4.    Many have heard the famed Indianapolis Speedway being called the "Brickyard" because of the huge number of bricks that once paved the track. Also storied, is how when the track was re-surfaced, a few of the bricks were retained for purely ceremonial and nostalgia reasons. So it is with BigRig's modulator power supply. The filament wiring of the original power supply was formed from a couple of untinned square-copper-bus conductors. (No, not the kind of bus conductors that ask for your tickets.) The bus conductors here are easily seen in one of the "before" pictures. It occurred to me that just like the speedway, BigRig should retain a ceremonial bit of its original wiring. So, I saved the two peculiar pieces of square copper bus, and installed them into the rebuilt modulator power supply. They'll be the sole remnants of BigRig's original wiring in the restored BigRig, and they're easily seen in one of the "after" pictures.

    5.    Some may be curious about the brass tube visible in the underchassis "after" view. Let me explain. It was then, and still is, common practice to use the chassis as the common conductor for "ground." That practice often points to a lack of in-depth understanding of the meaning of "ground" and also often results in a myriad of bugs in the performance of radio gear. Yes, it may be convenient to do so, but the use of various points of the metal chassis for a bunch of power and signal returns, frequently causes difficulties through "common-impedance coupling." And, the higher the frequencies involved, the greater the frequency and magnitude of the headaches! Common impedance coupling can allow one voltage or current in a circuit to be varied by some other voltage or current in a different circuit. The most-often-described situation is strong 60 Hz. power currents wandering back and forth through a chassis because various points of the the chassis were used to connect circuit returns. If low-level signals like mike inputs, use the same chassis as a "ground," then the voltage drops in the chassis metal itself, can end up in series with the mike's low-level signals, and produce lots of hum. To avoid those pitfalls, one connects all "grounds" only to a single common point, and my brass bus, at low frequencies, is a reasonable approximation of such a commmon point. In the entire re-construction of BigRig, I have never allowed more than one point of a chassis to be used as a wiring point, so I expect that when I get the thing on the air some day, any hum will be only because I don't know the words to the lyrics of "There Ain't No Currents Through This Here Iron!" And, I still need somebody to compose the melody . . . .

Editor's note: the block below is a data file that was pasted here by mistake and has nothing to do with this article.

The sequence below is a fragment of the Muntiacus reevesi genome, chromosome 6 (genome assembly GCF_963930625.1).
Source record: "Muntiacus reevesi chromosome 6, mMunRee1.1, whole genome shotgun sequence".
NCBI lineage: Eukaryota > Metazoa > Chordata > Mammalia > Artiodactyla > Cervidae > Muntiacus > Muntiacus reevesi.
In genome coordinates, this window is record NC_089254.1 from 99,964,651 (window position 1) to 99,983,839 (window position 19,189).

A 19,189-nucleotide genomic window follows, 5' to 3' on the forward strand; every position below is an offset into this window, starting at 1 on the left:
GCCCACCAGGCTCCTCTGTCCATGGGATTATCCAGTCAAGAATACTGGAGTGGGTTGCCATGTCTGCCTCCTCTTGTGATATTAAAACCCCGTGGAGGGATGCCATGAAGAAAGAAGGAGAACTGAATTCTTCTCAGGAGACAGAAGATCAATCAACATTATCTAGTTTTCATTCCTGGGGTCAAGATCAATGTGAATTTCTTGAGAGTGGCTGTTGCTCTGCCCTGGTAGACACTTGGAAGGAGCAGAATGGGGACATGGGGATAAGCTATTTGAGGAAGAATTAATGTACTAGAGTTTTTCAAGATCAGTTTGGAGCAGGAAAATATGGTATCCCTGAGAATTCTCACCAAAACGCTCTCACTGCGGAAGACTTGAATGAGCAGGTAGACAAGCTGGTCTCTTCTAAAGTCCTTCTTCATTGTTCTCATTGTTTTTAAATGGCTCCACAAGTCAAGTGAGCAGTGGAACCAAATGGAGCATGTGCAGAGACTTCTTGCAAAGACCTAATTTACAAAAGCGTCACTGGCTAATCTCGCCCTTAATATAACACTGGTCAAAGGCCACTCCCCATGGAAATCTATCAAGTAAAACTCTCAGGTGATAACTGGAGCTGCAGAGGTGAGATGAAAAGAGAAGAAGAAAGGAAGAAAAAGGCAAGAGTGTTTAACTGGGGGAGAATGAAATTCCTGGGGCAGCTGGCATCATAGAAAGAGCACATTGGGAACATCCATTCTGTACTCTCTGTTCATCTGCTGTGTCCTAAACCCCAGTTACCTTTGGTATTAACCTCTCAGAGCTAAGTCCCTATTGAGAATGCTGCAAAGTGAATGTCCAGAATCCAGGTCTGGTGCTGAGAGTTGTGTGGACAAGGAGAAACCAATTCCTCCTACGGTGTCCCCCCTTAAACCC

6.    I did make a couple of very minor changes to the modulator power supply. As I've probably said before, at least once (!), I've been struggling with my longing to change this, change that, improve that other thing, and on and on. I have to keep reminding myself that my task isn't to build the best transmitter that I can, but instead to re-build this one. Yet, there are some things that don't materially change BigRig, but are important for safety of transmitters and radio hams, so I did add a couple of fuses in the primary circuits, and to help in noise control, I added a few bypass caps on the power lines. Another change was to the power connector. One can see in the "before" picture, that the two 120-volt inputs were via a chassis-mounted female connector. Yes, but . . . that means the mating connector on the cable was male! Not too cool for operator safety, so I changed the gender of the connectors.

    7.    Lastly, I changed the HV wiring from the PVC-insulated wire that I found there, to the red 10 Kv wire that you see in the pictures. I don't know the characteristics of the original wiring, there were no markings on it. I remember no arcing or sparking, though, and there were no visible signs of breakdown. Yet, for HV circuits, it just didn't look like proper wire nohow, so away it went.

Well, that's the story of the modulator power supply. At least for now. This was the 5th deck of the 8 decks of BigRig, so I've only got 3 more to do. It's getting exciting to think that with any degree lof good luck, this thing might actually be on the air one day soon!



June, 2009. 73 de W8VR